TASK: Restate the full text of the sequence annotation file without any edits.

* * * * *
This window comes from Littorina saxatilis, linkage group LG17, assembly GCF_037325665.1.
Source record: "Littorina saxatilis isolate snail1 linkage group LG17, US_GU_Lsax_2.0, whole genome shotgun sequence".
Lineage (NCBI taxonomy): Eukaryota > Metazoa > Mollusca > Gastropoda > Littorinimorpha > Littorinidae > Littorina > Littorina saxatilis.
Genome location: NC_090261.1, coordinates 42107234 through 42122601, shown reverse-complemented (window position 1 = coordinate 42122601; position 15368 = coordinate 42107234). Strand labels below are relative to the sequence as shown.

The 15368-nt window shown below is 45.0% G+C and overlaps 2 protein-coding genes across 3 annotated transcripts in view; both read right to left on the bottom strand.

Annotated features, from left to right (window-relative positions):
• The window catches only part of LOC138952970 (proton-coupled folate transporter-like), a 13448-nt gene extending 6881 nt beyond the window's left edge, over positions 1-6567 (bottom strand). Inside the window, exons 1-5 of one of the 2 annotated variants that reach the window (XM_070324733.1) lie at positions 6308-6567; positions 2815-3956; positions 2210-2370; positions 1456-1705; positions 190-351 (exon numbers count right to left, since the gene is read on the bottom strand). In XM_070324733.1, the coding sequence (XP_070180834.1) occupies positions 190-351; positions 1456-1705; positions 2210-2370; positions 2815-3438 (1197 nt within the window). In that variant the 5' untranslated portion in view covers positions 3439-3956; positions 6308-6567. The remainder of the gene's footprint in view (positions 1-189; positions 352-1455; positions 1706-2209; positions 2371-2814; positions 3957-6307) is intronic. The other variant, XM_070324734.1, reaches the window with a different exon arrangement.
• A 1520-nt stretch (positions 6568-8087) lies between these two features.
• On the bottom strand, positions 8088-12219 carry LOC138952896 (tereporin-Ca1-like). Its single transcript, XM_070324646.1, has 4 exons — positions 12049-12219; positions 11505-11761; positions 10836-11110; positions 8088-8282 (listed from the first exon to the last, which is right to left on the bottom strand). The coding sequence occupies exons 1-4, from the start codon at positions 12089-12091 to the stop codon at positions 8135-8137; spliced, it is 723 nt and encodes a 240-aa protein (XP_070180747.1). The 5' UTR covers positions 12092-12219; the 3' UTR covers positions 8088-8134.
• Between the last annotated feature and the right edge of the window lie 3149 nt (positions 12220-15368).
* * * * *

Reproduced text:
This window comes from Littorina saxatilis, linkage group LG17, assembly GCF_037325665.1.
Source record: "Littorina saxatilis isolate snail1 linkage group LG17, US_GU_Lsax_2.0, whole genome shotgun sequence".
Lineage (NCBI taxonomy): Eukaryota > Metazoa > Mollusca > Gastropoda > Littorinimorpha > Littorinidae > Littorina > Littorina saxatilis.
Genome location: NC_090261.1, coordinates 42107234 through 42122601, shown reverse-complemented (window position 1 = coordinate 42122601; position 15368 = coordinate 42107234). Strand labels below are relative to the sequence as shown.

The 15368-nt window shown below is 45.0% G+C and overlaps 2 protein-coding genes across 3 annotated transcripts in view; both read right to left on the bottom strand.

Annotated features, from left to right (window-relative positions):
• The window catches only part of LOC138952970 (proton-coupled folate transporter-like), a 13448-nt gene extending 6881 nt beyond the window's left edge, over positions 1-6567 (bottom strand). Inside the window, exons 1-5 of one of the 2 annotated variants that reach the window (XM_070324733.1) lie at positions 6308-6567; positions 2815-3956; positions 2210-2370; positions 1456-1705; positions 190-351 (exon numbers count right to left, since the gene is read on the bottom strand). In XM_070324733.1, the coding sequence (XP_070180834.1) occupies positions 190-351; positions 1456-1705; positions 2210-2370; positions 2815-3438 (1197 nt within the window). In that variant the 5' untranslated portion in view covers positions 3439-3956; positions 6308-6567. The remainder of the gene's footprint in view (positions 1-189; positions 352-1455; positions 1706-2209; positions 2371-2814; positions 3957-6307) is intronic. The other variant, XM_070324734.1, reaches the window with a different exon arrangement.
• A 1520-nt stretch (positions 6568-8087) lies between these two features.
• On the bottom strand, positions 8088-12219 carry LOC138952896 (tereporin-Ca1-like). Its single transcript, XM_070324646.1, has 4 exons — positions 12049-12219; positions 11505-11761; positions 10836-11110; positions 8088-8282 (listed from the first exon to the last, which is right to left on the bottom strand). The coding sequence occupies exons 1-4, from the start codon at positions 12089-12091 to the stop codon at positions 8135-8137; spliced, it is 723 nt and encodes a 240-aa protein (XP_070180747.1). The 5' UTR covers positions 12092-12219; the 3' UTR covers positions 8088-8134.
• Between the last annotated feature and the right edge of the window lie 3149 nt (positions 12220-15368).